Two internet giants have made announcements this week that suggest the increasingly thin boundary between social media and the news is about to be stretched to its limit.
The first is Twitter, which has just released a new "top news" feature. The function means that when a user searches for a news-related term, they are not only shown relevant tweets, but are also given a link to one related news story. The release was first reported by Coleen Taylor at GigaOm who responded positively, calling the new function a "nice move". "Twitter has established itself as a great platform for crowdsourced information and citizen journalism, but these new features should help to make the site equally useful for finding stuff from traditional content producers such as news organizations," she wrote.
Still, Jeff Sonderman at Poynter spots a potential pitfall. He notes that Twitter only seems to show one story for any search term "so the publisher who wins that spot for a given story will win big, while others will be shut out." He also points out that it is not clear exactly how Twitter will select its top article. But whatever system it uses, the result is that Twitter is moving "from being a passive conduit for messages toward actively curating Web content based on tweets". Does Twitter want to be less of a publisher and more of an editor?
The second internet powerhouse mixing social media and news organisations is Google. Google's Eric Weigle announced in a blog post on Wednesday that if journalists link their articles with their Google+ profiles, Google News will show their name, the number of people who have them in their circles and, for lead articles, their profile picture. Responses to the initiative have been mixed. On the one hand, Journalism.co.uk notes that "it could be a smart move from Google's point of view as it could encourage journalists to start using Plus". Nieman Journalism Lab's Megan Garber has reservations but acknowledges that "Journalistic transparency is almost always good; same deal for the features that allow for connections between journalism's producers and its consumers".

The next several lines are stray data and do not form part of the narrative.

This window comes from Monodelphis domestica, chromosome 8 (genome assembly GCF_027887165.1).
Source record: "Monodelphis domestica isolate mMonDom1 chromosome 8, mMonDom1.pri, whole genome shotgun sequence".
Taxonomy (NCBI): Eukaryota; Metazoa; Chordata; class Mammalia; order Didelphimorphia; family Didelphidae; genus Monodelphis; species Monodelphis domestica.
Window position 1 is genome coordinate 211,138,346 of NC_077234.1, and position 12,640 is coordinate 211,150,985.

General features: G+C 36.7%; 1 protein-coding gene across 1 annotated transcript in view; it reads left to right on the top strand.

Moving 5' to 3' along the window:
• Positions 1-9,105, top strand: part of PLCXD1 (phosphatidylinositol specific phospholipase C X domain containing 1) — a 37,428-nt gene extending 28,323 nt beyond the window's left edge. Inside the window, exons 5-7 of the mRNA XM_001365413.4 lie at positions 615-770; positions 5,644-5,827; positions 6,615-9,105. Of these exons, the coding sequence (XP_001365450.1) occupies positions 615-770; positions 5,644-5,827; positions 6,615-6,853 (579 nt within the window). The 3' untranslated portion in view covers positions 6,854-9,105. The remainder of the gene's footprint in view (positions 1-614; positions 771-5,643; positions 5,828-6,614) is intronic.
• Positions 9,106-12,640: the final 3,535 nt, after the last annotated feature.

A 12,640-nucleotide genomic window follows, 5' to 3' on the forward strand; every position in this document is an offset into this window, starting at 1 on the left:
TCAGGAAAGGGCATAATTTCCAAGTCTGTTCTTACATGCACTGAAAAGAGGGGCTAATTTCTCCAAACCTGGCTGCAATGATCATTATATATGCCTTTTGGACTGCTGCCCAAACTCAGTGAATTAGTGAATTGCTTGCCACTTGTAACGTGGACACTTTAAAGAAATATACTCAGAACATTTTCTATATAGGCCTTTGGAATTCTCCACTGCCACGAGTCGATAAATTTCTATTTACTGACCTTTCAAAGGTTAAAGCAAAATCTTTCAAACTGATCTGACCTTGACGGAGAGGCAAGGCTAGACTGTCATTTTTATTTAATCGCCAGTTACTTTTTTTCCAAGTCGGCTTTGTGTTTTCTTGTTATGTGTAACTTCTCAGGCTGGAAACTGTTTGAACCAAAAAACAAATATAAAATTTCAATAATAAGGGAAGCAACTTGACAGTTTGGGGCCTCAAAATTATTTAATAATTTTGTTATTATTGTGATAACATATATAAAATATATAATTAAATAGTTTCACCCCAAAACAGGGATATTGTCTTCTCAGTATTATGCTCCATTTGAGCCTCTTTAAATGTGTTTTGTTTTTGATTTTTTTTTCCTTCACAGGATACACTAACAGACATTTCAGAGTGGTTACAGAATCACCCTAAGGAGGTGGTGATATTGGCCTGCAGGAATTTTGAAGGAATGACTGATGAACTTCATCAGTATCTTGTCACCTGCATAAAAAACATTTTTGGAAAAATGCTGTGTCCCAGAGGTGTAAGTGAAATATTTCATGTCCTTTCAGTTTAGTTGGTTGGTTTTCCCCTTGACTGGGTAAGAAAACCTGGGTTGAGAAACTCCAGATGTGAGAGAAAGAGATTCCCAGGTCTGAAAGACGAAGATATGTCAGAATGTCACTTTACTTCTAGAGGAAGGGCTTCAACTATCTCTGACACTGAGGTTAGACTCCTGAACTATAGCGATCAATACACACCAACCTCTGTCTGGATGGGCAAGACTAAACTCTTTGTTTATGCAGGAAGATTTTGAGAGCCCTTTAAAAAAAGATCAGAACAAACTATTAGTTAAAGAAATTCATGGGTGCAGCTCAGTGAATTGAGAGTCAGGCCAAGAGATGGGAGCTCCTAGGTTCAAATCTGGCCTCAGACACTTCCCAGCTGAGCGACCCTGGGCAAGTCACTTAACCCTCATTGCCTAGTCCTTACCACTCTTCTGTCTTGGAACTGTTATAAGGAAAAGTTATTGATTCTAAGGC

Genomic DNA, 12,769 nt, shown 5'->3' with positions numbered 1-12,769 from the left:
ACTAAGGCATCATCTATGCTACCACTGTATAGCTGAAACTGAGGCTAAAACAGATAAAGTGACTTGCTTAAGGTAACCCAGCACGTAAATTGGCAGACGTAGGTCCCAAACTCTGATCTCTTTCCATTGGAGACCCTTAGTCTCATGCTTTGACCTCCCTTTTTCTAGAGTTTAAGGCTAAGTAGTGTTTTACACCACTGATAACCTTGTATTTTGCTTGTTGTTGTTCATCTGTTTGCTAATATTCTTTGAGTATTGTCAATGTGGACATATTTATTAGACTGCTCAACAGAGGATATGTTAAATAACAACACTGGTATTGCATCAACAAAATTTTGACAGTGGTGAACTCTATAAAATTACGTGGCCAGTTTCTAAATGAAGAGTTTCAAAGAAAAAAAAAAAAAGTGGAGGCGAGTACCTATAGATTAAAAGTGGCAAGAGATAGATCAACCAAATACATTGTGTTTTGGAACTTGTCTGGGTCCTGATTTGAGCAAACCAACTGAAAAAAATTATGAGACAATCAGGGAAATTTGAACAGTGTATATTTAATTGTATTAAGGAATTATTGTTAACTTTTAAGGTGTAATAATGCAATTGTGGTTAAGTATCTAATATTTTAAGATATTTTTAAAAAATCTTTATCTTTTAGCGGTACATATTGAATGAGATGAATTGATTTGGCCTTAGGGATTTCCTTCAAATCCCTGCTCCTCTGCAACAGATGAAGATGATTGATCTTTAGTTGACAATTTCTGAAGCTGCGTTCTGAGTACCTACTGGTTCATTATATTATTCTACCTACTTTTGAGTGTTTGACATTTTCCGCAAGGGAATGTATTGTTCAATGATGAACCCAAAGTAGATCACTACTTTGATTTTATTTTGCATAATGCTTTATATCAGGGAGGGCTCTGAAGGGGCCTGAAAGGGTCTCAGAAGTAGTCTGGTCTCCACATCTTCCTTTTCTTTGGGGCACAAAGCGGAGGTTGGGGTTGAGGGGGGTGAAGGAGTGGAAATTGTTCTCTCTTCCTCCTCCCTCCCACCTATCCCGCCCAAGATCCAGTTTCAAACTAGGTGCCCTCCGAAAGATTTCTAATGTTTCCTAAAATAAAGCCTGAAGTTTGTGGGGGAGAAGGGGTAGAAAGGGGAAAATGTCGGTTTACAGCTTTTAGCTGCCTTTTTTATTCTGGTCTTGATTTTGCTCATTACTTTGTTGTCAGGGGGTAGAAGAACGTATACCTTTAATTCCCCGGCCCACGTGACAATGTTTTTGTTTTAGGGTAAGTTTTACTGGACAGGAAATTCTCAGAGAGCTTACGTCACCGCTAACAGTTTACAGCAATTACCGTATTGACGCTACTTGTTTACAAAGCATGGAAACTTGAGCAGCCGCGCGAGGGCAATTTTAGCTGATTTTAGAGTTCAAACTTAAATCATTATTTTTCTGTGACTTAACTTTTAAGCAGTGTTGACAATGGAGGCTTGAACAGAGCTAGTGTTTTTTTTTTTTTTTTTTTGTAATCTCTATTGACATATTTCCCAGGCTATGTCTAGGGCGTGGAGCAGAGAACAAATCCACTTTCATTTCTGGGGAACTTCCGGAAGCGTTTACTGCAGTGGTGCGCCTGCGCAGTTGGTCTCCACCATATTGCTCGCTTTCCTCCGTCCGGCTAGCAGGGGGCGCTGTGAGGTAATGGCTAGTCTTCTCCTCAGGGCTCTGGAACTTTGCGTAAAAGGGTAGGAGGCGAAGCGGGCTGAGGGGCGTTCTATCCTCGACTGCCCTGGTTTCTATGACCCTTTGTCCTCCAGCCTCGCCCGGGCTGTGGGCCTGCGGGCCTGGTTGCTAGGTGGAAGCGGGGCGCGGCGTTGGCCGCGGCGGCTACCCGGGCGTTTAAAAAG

On the other hand, as Emily Bell eloquently points out on her blog, there is a major issue with Google only providing information about journalists from their Google+ profiles, not from Facebook, Twitter or from the pages owned by their own news organisations. She writes that Google is guilty of "using strength in one area (news search) to leverage weakness in another (social)"
In the end, she argues, Google giving greater exposure to journalists who are on Google+ won't help them filter the best news. "It is not beneficial for journalism in the way that Google and its supporters would have you believe. It is only beneficial for Google," she concludes.
Despite these misgivings, these initiatives from Twitter and Google don't come as a big surprise. Technology writer Alexander Howard (and yes, I found his information because his article is linked to his Google+ profile) says that the integration of Google+ and online journalism was "probably inevitable". Mixing traditional news organisations and social media does seem to be a growing trend. The introduction of media Facebook apps at the f8 conference, which allow users to read articles from papers like The Guardian, The Washington Post and The Wall Street Journal entirely within the confines of Facebook already broke the boundary. And as the Editors Weblog noted back in September, Google already influences which news content readers see to a certain extent.
Still, as internet giants tie themselves more closely with news organisations, perhaps there's a danger that the needs of the readers will be overlooked. Following the f8 conference, Mark Johnson, Community Editor at the Economist, tweeted "It seems the Guardian's new facebook app auto-shares everything I read. I can see why they like it. But why would I?"